Thread: Can I concrete over tree stumps?
- 5th Oct 2008, 12:42 PM #1
Can I concrete over tree stumps?
Hi all. Quick question if I may. I'm looking to put down a shed slab (4 x 2.5) and the area where it has to go has 4 large palms of some description (approx 4-6m high each, and a load of golden canes. If I was to cut these down at ground level, what would happen in the future if I was to lay the slab on top? Would the stumps eventually turn to mush and cause the concrete to sink or crack? I really don't want to go down the road of digging up stumps obviously, but what are my options?
Thanks in advance."I'll find him for three. but I'll catch him, and kill him, for ten. For that you get the head, the tail, the whole damn thing......."
- 5th Oct 2008, 02:13 PM #2Senior Member
- Join Date
- Jul 2007
- 5th Oct 2008, 03:58 PM #3
asking for trouble down the track
when you go to back car in shed
- 5th Oct 2008, 05:10 PM #4
Thanks guys. As I suspected. The only reason I was contemplating it was because it's going to be a fairly light duty shed, as in just holding a small workbench, some toolboxes and a lot of boxes of "stuff" from in the house. I figured with only a relatively light load on a reinforced 100mm slab, the area (less than 1sqm) we are talking about may not amount to much.
However, I guess I'll have to either pull another load of cash out of my ar*e to pay for a stump grinder and then hire a compacter to put a load of road base down over the top, or get busy with a pick axe and my lovely clay soil........."I'll find him for three. but I'll catch him, and kill him, for ten. For that you get the head, the tail, the whole damn thing......."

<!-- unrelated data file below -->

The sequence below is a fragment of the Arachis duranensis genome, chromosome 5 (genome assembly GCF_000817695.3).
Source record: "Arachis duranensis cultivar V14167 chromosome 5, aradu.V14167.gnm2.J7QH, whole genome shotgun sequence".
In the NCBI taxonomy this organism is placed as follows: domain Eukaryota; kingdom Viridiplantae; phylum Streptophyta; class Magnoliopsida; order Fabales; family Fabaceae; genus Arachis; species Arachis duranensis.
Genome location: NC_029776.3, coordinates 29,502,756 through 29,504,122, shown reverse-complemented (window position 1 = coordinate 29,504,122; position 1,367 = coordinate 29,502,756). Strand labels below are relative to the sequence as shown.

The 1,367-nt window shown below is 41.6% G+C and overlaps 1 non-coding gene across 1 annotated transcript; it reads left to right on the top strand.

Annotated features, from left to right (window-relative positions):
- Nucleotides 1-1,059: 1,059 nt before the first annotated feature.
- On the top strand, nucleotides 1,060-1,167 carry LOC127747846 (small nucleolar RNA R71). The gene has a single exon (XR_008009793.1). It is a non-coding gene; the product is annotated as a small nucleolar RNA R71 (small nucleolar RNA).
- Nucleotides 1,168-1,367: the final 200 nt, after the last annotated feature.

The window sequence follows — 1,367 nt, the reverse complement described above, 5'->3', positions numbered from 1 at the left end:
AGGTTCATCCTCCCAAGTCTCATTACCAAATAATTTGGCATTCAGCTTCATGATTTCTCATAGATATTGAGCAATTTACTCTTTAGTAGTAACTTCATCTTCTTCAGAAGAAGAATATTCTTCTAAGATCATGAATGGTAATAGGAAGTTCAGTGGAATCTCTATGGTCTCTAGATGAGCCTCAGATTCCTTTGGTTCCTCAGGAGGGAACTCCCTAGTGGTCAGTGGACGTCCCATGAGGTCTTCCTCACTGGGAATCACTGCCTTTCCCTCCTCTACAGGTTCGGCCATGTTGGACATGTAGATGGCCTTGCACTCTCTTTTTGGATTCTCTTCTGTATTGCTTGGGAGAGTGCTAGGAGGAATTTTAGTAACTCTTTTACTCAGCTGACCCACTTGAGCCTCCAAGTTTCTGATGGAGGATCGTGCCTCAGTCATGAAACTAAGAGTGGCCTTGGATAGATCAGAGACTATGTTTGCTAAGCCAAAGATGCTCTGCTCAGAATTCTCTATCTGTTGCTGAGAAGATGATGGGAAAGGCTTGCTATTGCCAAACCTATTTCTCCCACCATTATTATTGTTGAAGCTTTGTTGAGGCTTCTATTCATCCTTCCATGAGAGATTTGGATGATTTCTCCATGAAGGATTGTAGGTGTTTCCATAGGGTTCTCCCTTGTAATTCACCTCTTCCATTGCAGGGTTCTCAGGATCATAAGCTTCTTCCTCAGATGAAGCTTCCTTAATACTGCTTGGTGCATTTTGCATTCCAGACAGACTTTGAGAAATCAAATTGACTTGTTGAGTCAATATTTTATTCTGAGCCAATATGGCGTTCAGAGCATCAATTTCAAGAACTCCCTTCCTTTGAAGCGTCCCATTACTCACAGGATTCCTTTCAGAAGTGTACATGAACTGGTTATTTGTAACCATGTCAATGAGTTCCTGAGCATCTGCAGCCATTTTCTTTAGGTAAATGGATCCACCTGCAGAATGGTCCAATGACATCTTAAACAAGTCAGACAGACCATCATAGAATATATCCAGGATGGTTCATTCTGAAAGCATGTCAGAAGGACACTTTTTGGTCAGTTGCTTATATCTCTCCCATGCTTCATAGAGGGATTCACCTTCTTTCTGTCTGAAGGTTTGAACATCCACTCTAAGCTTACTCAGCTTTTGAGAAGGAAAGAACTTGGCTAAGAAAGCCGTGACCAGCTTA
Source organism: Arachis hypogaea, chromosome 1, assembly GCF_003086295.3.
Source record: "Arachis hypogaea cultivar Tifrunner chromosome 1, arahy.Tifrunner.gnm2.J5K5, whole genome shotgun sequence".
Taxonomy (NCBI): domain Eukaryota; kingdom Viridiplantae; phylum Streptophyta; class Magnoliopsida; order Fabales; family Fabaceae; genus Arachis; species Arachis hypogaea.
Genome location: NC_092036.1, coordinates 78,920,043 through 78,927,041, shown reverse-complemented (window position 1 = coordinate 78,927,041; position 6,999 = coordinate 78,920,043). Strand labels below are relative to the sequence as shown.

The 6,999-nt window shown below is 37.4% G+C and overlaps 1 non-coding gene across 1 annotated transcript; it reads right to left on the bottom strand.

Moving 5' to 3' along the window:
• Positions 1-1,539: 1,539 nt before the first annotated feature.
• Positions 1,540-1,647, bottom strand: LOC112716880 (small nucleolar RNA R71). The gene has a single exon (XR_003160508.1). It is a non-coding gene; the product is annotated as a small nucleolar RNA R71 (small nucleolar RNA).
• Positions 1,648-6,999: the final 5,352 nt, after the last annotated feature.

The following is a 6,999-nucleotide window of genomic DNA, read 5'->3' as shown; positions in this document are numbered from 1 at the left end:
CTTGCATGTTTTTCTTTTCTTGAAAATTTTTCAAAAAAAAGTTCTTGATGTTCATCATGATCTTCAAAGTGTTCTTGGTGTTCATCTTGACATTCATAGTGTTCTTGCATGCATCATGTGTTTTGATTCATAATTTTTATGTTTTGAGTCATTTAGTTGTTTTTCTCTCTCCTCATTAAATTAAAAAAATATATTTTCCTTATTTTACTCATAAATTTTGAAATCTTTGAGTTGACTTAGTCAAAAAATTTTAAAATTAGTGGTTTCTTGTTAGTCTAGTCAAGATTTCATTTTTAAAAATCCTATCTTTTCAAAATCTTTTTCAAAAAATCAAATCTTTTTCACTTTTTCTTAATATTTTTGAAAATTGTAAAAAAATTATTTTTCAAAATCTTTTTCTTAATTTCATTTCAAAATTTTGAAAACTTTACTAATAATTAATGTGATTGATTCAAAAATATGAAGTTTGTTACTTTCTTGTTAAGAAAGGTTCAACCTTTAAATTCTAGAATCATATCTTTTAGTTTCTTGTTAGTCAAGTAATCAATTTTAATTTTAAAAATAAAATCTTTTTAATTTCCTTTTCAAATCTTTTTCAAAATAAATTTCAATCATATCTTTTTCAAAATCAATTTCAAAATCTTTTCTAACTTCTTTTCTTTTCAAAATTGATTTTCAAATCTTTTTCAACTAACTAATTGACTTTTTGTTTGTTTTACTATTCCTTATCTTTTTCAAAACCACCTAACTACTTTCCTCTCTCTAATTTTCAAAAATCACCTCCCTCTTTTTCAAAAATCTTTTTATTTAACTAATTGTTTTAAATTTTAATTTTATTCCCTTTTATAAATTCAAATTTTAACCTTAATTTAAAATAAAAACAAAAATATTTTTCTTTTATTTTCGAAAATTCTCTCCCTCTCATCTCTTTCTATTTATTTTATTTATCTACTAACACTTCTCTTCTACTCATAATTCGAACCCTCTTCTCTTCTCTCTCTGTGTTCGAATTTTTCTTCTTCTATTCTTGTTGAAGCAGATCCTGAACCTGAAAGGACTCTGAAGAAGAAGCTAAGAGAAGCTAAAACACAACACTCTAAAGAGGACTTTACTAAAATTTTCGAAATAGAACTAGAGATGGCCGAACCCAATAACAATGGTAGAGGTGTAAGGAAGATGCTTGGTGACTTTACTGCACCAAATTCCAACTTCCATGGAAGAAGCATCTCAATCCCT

- 5th Oct 2008, 09:13 PM #5Apprentice (new member)
- Join Date
- Sep 2008
- Greenmount WA
- 5th Oct 2008, 11:54 PM #6
This happened at a mate's place I saw, where a slab was laid as a foundation for a BBQ. There was a pittosporum stump underneath, and I presume as the wood rooted down the slab moved down too. Now there is about a 25mm drop from the surrounding paving.Planned Landscape Constructions
- 6th Oct 2008, 04:02 PM #7Old Chippy - 4K Club Member
- Join Date
- Mar 2007
Best practice would be to remove, but IMO this could be managed by properly reinforcing the slab - and since you are able to identify where a future weakness might occur add an addition layer of reinforcing at those points - with sufficient overlap of course.
If cost is a factor then additional reinforcing the whole slab for a 4m x 2.5 shed might be cheaper than paying to grind out. Even making the slab 120mm thick and doing a double sheet of re over the lot would be sufficient over-engineering even if someone later drove car into it. The additional incremental cost isn't all that much and is easy to do.
So - do the sums on the two options including labor costs (which will be negligible for increasing the slab depth and adding one extra layer of reo) and see what it looks like. Then decide.
- By Doreen in forum SUB FLOORINGReplies: 3Last Post: 9th Feb 2011, 02:18 PM
- By tbone in forum SUB FLOORINGReplies: 9Last Post: 28th May 2008, 09:31 PM
- By mako in forum SUB FLOORINGReplies: 9Last Post: 6th Sep 2006, 12:18 AM
- By buzza1 in forum SUB FLOORINGReplies: 6Last Post: 23rd Aug 2006, 08:35 PM
- By OBBob in forum SUB FLOORINGReplies: 2Last Post: 3rd Mar 2006, 11:30 AM